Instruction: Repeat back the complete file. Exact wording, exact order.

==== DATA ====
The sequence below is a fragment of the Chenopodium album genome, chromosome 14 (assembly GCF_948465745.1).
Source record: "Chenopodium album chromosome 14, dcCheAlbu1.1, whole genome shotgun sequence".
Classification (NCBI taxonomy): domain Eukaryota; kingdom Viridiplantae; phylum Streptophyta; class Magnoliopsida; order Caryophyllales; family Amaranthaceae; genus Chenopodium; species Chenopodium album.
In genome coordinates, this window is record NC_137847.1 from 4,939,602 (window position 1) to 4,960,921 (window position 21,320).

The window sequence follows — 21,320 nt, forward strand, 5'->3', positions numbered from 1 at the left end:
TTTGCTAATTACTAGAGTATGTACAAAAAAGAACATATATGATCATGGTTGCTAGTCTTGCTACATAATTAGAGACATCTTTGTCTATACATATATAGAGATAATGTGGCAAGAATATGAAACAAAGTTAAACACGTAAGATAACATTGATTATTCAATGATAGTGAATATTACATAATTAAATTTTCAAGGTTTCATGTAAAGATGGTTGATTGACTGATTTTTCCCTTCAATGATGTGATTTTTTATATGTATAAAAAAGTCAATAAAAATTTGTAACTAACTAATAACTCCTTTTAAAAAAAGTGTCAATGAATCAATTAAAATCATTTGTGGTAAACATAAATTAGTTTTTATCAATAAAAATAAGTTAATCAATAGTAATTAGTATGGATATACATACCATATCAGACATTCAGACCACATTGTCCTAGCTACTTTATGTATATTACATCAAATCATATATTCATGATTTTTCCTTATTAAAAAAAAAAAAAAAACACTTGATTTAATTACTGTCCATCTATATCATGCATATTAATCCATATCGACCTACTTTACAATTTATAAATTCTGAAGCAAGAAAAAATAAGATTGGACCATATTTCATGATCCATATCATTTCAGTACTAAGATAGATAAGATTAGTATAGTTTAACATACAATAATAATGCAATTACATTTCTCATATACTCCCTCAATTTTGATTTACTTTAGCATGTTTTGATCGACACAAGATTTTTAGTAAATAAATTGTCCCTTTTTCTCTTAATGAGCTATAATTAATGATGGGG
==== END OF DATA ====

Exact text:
The sequence below is a fragment of the Chenopodium album genome, chromosome 14 (assembly GCF_948465745.1).
Source record: "Chenopodium album chromosome 14, dcCheAlbu1.1, whole genome shotgun sequence".
Classification (NCBI taxonomy): domain Eukaryota; kingdom Viridiplantae; phylum Streptophyta; class Magnoliopsida; order Caryophyllales; family Amaranthaceae; genus Chenopodium; species Chenopodium album.
In genome coordinates, this window is record NC_137847.1 from 4,939,602 (window position 1) to 4,960,921 (window position 21,320).

The window sequence follows — 21,320 nt, forward strand, 5'->3', positions numbered from 1 at the left end:
TTTGCTAATTACTAGAGTATGTACAAAAAAGAACATATATGATCATGGTTGCTAGTCTTGCTACATAATTAGAGACATCTTTGTCTATACATATATAGAGATAATGTGGCAAGAATATGAAACAAAGTTAAACACGTAAGATAACATTGATTATTCAATGATAGTGAATATTACATAATTAAATTTTCAAGGTTTCATGTAAAGATGGTTGATTGACTGATTTTTCCCTTCAATGATGTGATTTTTTATATGTATAAAAAAGTCAATAAAAATTTGTAACTAACTAATAACTCCTTTTAAAAAAAGTGTCAATGAATCAATTAAAATCATTTGTGGTAAACATAAATTAGTTTTTATCAATAAAAATAAGTTAATCAATAGTAATTAGTATGGATATACATACCATATCAGACATTCAGACCACATTGTCCTAGCTACTTTATGTATATTACATCAAATCATATATTCATGATTTTTCCTTATTAAAAAAAAAAAAAAAACACTTGATTTAATTACTGTCCATCTATATCATGCATATTAATCCATATCGACCTACTTTACAATTTATAAATTCTGAAGCAAGAAAAAATAAGATTGGACCATATTTCATGATCCATATCATTTCAGTACTAAGATAGATAAGATTAGTATAGTTTAACATACAATAATAATGCAATTACATTTCTCATATACTCCCTCAATTTTGATTTACTTTAGCATGTTTTGATCGACACAAGATTTTTAGTAAATAAATTGTCCCTTTTTCTCTTAATGAGCTATAATTAATGATGGGG